I know, how could anyone oppose what seems to be an all-round fantastic idea? Well, there is actually a whole lot of opposition to the project, and most of it pertains to how realistic the project really is.
Much of the opposition states that the cost of creating and implementing these roads would be exceptionally expensive.
But while many articles claim to know the estimated cost of these panels, Scott and Julie have stated that the actual cost won’t be known until next month when they begin hiring a team to produce the panels on a larger scale. In order to break even, the team will have to be able to produce 12 x 12 panels for less than $10,000.
Others argue that the cost of maintaining the roads will be excessive, as each damaged panel will be so much more valuable than damaged asphalt. In response, Scott and Julie have argued that the cost of fixing pot holes and general asphalt maintenance is not only equally (if not more) expensive but also largely interferes will traffic.
With the panels, technicians will be alerted to a fault in the road immediately, and will be able to drive out and replace the panel with a new one, taking the faulty one back for repair. This will mean that traffic will experience little to no disruption as well as smaller costs with only one panel needing repair rather than the whole area of asphalt that has been effected.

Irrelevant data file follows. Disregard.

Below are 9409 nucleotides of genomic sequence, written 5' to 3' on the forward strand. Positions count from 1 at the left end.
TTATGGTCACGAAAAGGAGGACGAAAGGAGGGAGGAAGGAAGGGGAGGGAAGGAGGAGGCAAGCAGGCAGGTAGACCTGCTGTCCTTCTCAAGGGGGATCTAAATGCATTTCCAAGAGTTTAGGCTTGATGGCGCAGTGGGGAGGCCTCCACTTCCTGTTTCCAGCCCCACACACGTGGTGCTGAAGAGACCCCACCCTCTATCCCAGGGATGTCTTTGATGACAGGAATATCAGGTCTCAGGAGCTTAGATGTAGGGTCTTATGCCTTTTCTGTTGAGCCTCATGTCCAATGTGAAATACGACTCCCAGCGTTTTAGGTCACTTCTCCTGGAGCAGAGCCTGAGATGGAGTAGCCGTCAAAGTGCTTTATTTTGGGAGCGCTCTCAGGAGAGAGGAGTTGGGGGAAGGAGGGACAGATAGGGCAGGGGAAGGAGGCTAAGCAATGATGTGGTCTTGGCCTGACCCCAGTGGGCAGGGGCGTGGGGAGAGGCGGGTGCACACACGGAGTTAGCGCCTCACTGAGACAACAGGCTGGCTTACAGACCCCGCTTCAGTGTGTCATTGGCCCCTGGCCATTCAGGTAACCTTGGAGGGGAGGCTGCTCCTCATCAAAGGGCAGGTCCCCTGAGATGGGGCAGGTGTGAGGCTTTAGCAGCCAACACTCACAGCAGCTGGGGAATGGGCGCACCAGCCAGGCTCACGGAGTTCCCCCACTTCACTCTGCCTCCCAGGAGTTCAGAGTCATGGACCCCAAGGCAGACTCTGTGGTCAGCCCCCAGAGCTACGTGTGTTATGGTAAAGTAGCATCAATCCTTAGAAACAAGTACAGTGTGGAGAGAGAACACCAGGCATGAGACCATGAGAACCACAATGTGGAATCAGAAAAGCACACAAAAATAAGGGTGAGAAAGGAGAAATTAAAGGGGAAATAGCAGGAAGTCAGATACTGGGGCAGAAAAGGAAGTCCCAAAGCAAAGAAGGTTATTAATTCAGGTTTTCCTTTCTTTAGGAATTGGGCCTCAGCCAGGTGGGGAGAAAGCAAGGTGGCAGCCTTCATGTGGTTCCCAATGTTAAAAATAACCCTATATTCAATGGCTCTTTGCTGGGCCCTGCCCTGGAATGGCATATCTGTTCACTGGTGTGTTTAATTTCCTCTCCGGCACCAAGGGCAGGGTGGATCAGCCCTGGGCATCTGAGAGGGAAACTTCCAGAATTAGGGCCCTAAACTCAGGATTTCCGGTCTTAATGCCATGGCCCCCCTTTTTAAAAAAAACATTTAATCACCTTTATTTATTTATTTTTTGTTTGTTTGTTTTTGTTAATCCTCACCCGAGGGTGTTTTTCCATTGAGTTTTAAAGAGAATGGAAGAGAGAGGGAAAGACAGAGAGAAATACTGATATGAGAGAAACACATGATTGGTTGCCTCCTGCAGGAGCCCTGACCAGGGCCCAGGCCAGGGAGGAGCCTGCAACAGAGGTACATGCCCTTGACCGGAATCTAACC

Glass versus asphalt
Another fear is that glass will never be as durable as asphalt. While Scott and Julie have countered this by stating that glass is technically harder than asphalt, what they have failed to argue is glass’s traction ability. While the glass that they use is tempered and has been tested as having the necessary traction to stop cars, many argue that with a lot of heavy traffic it will soon lose its traction and become as slippery as ice.
There are also several arguments regarding the panels’ ability to produce energy when dirty, with oil spills, or how well they’ll hold up with tired marks. The project has yet to be tested well enough to address any of these concerns, but Scott and Julie appear to be working hard to prove their “haters” wrong.
Only time will tell how well this idea will play out, but in the meantime: What do you think of the solar powered roadways idea? Is it pure idealism from a not-so-realistic couple? Or a long-running con from a manipulate duo? Or does the project have the potential to mix idealism with reality in order to produce a greener, safer and more cost-effective world?
3 thoughts on “How solar powered roadways will save our planet: an in-depth look at the technology”
The next step is charge units on the road, directly to the vehicle, that would be awesome!
I think this idea is solid, just some testing needs to be done in lower traffic areas. I thinking roads that join subdivisions etc. I have hopes that they can move this project past the haters, and see if this will indeed create a serious change for how we manage our roads and energy.
It is still in R&D. Maybe driveways would be a good place to test.